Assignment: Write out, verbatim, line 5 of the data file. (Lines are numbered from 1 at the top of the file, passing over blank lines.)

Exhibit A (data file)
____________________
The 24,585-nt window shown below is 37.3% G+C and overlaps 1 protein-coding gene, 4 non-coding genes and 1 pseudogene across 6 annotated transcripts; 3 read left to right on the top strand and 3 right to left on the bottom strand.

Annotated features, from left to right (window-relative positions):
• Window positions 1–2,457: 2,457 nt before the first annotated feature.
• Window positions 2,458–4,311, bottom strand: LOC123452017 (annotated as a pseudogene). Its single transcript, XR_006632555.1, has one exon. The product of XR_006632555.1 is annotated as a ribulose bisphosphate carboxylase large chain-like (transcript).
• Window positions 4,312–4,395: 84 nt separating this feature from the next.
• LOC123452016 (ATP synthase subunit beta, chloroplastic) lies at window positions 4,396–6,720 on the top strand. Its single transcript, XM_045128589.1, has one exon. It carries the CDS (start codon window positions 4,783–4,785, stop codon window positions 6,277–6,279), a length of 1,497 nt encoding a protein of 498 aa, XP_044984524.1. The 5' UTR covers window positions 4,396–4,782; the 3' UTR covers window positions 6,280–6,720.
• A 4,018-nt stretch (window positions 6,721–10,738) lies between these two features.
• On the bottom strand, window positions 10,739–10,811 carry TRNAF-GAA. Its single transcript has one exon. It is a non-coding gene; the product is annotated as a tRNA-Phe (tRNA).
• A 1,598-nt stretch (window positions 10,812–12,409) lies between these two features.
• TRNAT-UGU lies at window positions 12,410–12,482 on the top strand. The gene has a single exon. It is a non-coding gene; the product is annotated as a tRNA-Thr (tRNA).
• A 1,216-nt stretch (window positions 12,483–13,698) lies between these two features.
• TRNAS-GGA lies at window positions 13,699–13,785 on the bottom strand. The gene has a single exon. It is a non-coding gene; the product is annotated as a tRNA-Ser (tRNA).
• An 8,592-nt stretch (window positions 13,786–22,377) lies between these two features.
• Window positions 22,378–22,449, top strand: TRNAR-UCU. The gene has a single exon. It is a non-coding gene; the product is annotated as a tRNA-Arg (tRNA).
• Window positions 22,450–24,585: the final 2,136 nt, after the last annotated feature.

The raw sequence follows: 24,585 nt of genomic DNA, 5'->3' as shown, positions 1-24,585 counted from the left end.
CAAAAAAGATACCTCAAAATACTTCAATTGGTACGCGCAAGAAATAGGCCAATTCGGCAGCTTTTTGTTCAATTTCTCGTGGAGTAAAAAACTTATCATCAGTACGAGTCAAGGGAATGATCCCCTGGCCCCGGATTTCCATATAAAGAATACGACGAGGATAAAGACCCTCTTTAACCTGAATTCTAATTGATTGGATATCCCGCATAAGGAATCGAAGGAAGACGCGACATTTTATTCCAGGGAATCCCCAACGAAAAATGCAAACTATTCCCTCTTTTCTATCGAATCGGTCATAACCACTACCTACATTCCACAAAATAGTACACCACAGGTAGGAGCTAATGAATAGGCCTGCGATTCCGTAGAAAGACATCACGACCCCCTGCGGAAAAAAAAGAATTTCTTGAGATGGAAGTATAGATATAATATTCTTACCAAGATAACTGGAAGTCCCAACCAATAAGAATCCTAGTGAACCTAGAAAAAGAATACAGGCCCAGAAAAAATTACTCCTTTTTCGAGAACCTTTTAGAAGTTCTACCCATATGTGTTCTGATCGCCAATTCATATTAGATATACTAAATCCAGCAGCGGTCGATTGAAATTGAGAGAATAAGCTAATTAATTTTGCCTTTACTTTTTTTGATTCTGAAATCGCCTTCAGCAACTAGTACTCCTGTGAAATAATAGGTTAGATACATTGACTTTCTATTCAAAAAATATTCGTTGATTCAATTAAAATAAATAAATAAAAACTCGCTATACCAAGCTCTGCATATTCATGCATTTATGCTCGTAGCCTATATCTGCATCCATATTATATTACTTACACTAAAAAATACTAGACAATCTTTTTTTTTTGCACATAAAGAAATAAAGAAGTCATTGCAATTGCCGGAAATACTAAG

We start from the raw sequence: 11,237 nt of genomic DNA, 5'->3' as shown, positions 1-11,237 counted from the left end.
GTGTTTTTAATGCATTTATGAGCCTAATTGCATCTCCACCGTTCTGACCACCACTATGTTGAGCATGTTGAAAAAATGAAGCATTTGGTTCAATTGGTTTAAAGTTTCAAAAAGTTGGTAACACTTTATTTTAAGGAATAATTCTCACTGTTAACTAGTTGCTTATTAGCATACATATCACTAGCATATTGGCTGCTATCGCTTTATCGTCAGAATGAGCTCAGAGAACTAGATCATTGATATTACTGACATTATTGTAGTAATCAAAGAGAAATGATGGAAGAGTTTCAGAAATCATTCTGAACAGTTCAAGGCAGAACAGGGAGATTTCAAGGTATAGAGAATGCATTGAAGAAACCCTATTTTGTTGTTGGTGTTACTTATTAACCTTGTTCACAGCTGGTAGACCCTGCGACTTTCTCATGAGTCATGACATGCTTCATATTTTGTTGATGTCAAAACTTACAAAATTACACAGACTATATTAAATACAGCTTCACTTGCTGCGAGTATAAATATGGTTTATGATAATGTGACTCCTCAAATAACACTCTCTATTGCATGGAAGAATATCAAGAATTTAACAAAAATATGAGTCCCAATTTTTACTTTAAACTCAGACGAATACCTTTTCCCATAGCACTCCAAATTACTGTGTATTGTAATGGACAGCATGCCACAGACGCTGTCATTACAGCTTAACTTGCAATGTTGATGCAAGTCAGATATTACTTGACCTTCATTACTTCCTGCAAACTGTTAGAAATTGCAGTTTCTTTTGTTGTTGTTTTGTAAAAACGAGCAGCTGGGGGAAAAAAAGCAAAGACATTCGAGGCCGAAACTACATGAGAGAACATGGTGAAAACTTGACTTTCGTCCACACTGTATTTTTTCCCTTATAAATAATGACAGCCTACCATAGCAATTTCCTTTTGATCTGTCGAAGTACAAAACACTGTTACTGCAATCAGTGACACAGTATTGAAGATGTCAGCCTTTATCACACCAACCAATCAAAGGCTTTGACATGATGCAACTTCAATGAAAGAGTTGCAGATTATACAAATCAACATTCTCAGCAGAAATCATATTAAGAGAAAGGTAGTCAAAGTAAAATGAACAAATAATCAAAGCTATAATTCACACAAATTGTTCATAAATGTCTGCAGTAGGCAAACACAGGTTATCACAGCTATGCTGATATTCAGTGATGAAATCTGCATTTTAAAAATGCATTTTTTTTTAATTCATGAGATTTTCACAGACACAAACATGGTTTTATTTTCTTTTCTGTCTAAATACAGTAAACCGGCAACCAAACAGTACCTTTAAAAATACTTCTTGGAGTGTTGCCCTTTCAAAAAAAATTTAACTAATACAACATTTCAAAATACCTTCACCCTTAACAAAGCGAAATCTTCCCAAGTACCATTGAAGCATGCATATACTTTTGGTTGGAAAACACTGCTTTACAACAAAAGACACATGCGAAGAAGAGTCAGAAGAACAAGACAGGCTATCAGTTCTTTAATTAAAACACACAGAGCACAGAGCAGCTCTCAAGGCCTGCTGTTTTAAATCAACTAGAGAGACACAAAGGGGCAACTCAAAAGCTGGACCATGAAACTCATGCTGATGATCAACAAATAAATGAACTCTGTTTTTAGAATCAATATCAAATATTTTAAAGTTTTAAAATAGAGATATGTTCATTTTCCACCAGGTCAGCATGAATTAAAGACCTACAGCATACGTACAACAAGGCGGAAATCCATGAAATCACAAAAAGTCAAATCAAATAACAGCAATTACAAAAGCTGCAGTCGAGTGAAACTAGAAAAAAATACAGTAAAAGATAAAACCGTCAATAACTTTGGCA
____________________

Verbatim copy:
• Window positions 4,312–4,395: 84 nt separating this feature from the next.